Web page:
||The Formation and Fate of Internal Waves in the South China Sea|
- M. Alford, T. Peacock, M. Buijsman, L. Centuroni, S-Y Chao, M-H Chang, D. Farmer, O. Fringer, K-H Fu, H Graber, S Helfrich, S Jachec, C Jackson, D. S. Ko, et. all, 2015
- Nature vol 521, doi:10.1038/nature14399
Who are we?
NRL's Ocean Dynamics and Prediction Branch (NRL 7320) performs basic and applied
research in computer modeling of ocean hydro/thermodynamics (i.e., ocean
circulation and density structure), modeling of ice dynamics, computational
numerical techniques, data assimilation, and the analysis of satellite oceanographic
data as related to the development of modeling and data assimilation capabilities.
This branch translates the results of basic and applied research into accurate,
scientifically valid, environmental models and analyses and streamlines these models
into operational, data assimilative, nowcast/forecast systems. These systems cover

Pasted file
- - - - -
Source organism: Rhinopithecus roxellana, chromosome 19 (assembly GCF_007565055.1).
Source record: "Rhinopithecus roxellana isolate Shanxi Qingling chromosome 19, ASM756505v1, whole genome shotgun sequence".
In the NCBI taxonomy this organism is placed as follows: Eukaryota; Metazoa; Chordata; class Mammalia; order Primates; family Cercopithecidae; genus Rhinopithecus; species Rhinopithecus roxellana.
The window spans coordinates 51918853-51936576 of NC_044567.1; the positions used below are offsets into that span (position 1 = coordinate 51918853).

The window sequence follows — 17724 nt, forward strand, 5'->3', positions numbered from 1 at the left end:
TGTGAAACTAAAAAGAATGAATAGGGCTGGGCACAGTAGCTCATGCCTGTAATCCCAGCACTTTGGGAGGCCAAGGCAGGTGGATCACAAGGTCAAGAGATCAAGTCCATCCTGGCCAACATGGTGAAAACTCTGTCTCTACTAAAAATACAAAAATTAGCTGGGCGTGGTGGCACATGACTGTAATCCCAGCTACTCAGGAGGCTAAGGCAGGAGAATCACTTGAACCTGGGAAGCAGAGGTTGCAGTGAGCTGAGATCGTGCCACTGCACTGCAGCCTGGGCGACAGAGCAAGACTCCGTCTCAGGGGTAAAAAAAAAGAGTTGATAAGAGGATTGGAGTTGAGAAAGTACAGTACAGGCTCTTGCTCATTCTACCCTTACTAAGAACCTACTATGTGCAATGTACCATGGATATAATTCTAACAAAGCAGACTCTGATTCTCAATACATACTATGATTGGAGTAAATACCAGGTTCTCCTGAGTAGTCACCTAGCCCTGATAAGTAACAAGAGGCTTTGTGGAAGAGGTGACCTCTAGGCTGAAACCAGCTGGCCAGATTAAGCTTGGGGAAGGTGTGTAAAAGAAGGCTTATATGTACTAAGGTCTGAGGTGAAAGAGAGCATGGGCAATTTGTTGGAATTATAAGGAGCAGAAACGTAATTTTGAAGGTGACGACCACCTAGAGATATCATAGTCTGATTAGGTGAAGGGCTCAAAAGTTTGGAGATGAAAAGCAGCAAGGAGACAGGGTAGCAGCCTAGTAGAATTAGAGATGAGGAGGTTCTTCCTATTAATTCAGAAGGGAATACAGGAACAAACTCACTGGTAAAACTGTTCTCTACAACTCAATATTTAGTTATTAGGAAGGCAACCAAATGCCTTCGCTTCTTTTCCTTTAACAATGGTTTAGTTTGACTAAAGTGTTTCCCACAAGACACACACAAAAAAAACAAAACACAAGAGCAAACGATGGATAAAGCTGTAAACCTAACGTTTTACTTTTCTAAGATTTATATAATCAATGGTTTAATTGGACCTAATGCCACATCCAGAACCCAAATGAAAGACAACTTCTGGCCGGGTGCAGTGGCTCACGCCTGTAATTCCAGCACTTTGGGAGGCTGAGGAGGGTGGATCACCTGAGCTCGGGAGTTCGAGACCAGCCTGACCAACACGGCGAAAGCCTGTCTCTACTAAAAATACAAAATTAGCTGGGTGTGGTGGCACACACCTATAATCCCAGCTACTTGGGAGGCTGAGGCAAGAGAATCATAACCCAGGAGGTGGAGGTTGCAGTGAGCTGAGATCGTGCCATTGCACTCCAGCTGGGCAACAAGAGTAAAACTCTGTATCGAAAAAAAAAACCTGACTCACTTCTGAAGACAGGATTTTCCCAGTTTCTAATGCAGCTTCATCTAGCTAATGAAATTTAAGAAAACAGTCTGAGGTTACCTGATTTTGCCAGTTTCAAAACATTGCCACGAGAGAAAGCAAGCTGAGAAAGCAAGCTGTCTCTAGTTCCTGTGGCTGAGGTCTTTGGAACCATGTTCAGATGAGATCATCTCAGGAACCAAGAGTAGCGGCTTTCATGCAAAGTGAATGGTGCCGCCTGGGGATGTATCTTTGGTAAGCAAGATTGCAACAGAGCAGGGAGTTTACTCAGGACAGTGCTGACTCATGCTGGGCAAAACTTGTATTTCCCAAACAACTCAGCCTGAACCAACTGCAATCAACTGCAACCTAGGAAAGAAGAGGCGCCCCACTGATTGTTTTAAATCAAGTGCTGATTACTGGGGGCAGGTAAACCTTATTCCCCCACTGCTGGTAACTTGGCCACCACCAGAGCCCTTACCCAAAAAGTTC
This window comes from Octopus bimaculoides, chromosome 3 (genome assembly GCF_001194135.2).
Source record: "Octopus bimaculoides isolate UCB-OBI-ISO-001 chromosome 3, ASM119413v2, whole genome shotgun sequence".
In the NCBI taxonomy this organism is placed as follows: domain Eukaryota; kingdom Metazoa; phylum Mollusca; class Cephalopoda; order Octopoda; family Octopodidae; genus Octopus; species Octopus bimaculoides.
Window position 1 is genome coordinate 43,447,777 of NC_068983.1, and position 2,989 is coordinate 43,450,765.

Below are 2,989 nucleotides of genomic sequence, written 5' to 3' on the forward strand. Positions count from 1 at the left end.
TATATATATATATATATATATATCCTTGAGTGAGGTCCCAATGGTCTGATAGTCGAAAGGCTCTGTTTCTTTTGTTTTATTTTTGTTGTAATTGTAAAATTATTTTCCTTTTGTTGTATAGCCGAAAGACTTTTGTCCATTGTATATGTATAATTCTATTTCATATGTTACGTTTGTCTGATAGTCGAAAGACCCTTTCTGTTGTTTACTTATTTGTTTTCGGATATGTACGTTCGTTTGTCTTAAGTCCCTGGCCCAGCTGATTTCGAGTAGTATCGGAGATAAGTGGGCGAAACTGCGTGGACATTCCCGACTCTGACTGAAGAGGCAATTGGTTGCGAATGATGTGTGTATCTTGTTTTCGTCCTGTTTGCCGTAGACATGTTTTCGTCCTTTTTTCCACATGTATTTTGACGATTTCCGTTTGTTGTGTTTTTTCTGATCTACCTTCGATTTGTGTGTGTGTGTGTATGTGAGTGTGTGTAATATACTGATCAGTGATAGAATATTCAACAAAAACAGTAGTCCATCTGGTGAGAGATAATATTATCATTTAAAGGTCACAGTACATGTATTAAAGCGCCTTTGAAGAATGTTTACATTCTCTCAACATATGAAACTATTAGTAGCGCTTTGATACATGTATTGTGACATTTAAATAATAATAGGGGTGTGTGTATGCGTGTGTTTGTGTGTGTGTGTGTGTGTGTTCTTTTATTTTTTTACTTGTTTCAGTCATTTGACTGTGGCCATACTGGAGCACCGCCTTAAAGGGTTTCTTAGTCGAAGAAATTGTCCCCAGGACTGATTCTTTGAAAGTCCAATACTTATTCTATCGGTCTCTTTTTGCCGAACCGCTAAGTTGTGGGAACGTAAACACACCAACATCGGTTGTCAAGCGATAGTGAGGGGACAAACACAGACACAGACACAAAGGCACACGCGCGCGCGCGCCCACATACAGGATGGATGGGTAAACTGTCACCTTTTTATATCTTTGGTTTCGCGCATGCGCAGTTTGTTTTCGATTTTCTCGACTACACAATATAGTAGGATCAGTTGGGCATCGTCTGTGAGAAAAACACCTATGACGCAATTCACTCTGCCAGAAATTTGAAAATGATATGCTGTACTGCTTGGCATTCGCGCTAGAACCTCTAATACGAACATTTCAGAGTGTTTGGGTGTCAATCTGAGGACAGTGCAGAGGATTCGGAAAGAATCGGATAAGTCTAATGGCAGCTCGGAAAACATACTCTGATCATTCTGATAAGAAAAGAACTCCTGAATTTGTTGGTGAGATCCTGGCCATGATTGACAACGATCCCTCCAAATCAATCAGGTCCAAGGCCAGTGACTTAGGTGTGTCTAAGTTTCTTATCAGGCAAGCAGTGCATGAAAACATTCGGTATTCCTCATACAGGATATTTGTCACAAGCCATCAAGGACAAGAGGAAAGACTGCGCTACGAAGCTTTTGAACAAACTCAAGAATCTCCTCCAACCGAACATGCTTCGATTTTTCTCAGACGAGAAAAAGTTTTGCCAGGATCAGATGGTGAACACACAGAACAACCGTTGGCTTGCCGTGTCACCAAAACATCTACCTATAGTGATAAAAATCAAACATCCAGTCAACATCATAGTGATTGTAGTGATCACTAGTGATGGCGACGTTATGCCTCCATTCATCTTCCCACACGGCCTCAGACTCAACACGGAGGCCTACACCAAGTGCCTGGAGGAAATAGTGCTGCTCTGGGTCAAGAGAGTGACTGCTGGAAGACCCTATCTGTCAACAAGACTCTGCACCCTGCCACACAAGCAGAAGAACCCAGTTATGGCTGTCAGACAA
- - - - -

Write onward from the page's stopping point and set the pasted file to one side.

deep ocean basins, marginal and semi-enclosed seas, and coastal regions. Expanded
ocean physics included in such systems and areas for future branch research and
development include ocean tide and wave modeling as well as upper ocean processes.
Research in computational techniques includes the study of efficient solutions to
partial differential equations arising in oceanography with a special focus on
efficient utilitization of massively parallel processing technology. Our
nowcast/forecast and simulation systems have broad and direct application to
issues related to Naval operations (ASW, Search and Rescue, Amphibious Landing,
Mine and Special Warfare, Mission Planning, etc.), simulation and design of Global
(and Local) Ocean Observing Systems (GOOS), and many facets of Global and Climate